Operational flexibility, on the other hand, should give hydrocracker operators a competitive advantage to overcome obstacles and turn them into opportunities. There are several areas of opportunity, such as benefiting from price-advantaged crudes, increasing consumption of jet fuel, producing more heavy naphtha for BTX-centric catalytic reformers, making superior grades of lubes, and maximising utilisation via process integration. The following sections present examples of hydrocracker development and technology offerings in these areas.

Processing a variety of feedstocks
OPEC’s 1.8 million b/d production cut for six months effective from 1 January 2017, extended to March 2018, has narrowed the discounts for heavy high sulphur crudes partly because of the construction of sophisticated refinery capacity around the globe, and partly because OPEC’s supply cut has disproportionately impacted heavy and middleweight grades. Meanwhile, the market is swimming in light sweet crudes, to the point where some grades, such as Agbami and Akbo from Nigeria, are struggling to find a buyer at all. As a result, less sophisticated European refineries designed to process mostly light oil – considered to be undesirable and projected to face potential closure – are benefiting from cheaper crude sources. On the other hand, complex refineries in the US and many new heavy oil-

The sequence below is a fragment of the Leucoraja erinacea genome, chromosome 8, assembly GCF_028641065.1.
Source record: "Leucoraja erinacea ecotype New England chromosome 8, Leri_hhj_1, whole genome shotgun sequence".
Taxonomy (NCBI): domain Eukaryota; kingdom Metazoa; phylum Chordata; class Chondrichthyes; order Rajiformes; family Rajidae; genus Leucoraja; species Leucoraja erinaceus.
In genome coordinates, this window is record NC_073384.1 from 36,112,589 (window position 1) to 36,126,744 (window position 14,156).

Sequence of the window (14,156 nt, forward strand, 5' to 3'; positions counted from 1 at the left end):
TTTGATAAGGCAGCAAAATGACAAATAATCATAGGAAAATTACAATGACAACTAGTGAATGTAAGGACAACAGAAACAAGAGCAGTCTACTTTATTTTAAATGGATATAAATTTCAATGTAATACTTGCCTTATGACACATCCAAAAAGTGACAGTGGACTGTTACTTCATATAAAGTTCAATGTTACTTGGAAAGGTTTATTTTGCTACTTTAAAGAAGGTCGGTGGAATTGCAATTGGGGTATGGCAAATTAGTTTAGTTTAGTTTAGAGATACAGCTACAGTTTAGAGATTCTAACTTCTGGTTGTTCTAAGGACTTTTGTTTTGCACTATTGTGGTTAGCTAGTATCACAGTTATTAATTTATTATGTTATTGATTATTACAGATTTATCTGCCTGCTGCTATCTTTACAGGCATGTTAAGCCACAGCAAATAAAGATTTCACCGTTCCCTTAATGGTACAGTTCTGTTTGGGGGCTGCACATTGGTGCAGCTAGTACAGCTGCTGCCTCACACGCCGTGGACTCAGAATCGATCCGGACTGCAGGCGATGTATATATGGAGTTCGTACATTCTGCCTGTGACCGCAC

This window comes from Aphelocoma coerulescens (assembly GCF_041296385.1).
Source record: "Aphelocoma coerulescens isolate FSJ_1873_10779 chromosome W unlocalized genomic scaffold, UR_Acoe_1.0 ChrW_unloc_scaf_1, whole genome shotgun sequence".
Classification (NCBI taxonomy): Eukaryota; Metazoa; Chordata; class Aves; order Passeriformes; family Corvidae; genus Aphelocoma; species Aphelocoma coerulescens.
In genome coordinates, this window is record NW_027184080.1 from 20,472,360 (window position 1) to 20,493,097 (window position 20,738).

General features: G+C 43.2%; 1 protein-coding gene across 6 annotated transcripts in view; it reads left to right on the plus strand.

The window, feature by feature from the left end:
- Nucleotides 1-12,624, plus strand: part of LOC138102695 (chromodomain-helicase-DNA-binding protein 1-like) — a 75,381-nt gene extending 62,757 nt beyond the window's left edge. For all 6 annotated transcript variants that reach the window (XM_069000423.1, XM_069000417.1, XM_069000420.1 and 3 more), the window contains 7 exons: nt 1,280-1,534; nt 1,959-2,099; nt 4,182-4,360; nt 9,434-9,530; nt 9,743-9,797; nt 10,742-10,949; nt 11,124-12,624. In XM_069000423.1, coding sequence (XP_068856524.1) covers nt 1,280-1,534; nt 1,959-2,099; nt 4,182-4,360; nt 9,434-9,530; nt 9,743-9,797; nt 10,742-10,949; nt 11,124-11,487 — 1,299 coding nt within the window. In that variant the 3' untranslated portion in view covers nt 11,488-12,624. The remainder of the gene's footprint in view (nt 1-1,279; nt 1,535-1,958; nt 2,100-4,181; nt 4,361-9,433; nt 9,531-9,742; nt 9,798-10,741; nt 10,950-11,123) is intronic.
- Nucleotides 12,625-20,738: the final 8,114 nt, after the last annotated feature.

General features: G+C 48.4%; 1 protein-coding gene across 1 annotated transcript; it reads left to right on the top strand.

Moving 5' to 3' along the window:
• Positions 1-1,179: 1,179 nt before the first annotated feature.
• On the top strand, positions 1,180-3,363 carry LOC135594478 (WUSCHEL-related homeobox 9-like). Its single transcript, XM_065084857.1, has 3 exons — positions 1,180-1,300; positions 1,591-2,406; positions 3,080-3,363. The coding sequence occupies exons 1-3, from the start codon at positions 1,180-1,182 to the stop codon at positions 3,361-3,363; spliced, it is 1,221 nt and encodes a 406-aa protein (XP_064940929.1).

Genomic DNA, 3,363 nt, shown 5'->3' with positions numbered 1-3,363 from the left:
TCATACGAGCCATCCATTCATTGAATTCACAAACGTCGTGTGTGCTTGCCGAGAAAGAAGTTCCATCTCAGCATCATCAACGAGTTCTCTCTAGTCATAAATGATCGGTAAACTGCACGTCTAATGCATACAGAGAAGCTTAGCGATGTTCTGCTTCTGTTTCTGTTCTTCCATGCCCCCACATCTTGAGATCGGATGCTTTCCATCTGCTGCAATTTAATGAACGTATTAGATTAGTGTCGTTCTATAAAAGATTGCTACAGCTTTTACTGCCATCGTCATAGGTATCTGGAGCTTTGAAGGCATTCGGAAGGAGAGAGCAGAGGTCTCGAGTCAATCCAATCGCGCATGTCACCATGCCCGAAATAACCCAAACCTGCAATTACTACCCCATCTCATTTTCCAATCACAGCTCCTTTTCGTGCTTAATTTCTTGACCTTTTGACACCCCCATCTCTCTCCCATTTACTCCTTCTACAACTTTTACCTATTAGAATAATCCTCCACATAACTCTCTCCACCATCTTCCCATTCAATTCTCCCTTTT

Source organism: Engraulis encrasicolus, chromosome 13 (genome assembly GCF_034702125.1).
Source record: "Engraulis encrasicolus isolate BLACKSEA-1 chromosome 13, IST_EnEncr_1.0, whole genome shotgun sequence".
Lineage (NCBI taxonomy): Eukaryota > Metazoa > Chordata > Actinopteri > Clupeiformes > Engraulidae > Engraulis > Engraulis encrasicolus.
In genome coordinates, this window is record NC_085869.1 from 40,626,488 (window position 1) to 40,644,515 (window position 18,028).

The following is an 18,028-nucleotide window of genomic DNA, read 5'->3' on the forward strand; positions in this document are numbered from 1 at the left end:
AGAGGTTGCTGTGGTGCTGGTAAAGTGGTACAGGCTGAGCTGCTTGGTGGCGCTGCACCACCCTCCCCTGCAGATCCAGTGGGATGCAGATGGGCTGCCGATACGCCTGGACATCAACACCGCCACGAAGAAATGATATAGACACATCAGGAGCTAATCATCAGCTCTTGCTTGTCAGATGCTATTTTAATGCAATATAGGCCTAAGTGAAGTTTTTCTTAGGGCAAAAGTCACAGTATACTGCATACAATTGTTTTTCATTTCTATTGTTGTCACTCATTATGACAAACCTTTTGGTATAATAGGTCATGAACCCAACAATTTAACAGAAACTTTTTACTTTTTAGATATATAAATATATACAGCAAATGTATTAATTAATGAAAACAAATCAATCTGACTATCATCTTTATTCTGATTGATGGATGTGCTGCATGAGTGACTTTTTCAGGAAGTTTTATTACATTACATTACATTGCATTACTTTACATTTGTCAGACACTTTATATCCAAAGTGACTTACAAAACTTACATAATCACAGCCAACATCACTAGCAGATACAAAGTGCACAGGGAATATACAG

oriented plants in Asia and the Middle East, which count on wide heavy oil discounts, are at a disadvantage, at least for the time being.

Both conventional hydrocracking technologies and those designed for treating residual streams will be impacted by the increased processing of opportunity crudes or price-advantaged crudes. These crudes could be heavy oil, medium sour or light sweet grades, depending on supply and demand in the market. Therefore it is imperative for refineries with hydrocracking units to be flexible to take advantage of lower priced oil as it becomes available in a volatile market.

A major problem for refiners looking to process tight oil in the hydrocracker is the relative lack of gasoil material provided by this feed, potentially leading to existing hydrocracking capacity being under-utilised. In order to prevent this under-utilisation, refiners may look to add additional streams (for instance, cracked stocks) to the hydrocracker feed to ensure that capacity utilisation is maintained. Additionally, the lighter nature of these tight crudes leads to more light ends coming from the hydrocracker at the same conversion level while also negatively impacting the cold flow properties of middle distillate products and lowering the octane value of naphtha produced from the unit.